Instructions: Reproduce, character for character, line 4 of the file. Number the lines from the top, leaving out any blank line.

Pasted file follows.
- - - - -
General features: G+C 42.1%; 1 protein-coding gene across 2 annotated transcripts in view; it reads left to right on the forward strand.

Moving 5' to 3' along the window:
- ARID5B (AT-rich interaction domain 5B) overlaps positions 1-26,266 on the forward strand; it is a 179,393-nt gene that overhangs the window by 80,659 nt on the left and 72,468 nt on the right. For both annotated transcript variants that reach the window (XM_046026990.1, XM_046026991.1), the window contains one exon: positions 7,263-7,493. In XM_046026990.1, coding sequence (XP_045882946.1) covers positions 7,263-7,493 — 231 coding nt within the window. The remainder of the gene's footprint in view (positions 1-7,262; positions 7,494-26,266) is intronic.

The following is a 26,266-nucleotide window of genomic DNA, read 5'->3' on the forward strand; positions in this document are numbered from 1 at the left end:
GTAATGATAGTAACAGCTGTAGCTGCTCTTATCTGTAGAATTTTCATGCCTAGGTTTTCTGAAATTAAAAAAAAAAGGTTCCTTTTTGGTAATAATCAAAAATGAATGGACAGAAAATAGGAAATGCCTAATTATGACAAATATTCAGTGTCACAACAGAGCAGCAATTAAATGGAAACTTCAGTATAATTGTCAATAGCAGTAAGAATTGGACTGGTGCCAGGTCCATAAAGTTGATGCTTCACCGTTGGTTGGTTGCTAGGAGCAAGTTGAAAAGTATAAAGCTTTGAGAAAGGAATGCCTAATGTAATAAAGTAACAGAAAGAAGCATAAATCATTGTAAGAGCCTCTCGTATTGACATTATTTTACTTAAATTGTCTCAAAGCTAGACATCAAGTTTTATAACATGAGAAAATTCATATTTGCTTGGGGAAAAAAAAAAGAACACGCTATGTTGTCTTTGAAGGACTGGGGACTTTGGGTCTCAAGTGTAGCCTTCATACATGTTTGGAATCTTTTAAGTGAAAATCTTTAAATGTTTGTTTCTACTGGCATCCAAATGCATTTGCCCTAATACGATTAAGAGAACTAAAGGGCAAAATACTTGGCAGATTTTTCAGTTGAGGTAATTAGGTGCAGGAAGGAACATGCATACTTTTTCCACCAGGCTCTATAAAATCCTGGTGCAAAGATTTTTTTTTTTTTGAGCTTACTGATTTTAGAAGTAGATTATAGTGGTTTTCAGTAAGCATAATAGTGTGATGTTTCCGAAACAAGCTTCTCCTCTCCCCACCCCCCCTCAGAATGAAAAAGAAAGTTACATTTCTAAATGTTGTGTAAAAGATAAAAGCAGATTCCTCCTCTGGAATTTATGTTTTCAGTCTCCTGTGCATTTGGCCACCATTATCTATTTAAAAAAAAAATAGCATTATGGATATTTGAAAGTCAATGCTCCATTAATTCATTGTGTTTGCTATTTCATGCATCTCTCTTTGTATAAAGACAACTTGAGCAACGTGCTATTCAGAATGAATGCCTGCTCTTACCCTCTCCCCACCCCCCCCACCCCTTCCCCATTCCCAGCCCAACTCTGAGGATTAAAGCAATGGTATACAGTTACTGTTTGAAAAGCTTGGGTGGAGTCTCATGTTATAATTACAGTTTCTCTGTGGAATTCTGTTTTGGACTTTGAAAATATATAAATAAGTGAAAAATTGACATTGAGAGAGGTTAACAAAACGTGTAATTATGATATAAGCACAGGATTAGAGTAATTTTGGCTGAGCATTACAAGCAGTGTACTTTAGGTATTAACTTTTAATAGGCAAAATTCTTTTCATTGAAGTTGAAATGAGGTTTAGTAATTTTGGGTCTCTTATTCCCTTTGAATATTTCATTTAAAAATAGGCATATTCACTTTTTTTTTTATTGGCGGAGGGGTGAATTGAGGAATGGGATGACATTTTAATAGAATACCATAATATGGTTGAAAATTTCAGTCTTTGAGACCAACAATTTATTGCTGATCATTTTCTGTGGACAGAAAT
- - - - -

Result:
The following is a 26,266-nucleotide window of genomic DNA, read 5'->3' on the forward strand; positions in this document are numbered from 1 at the left end: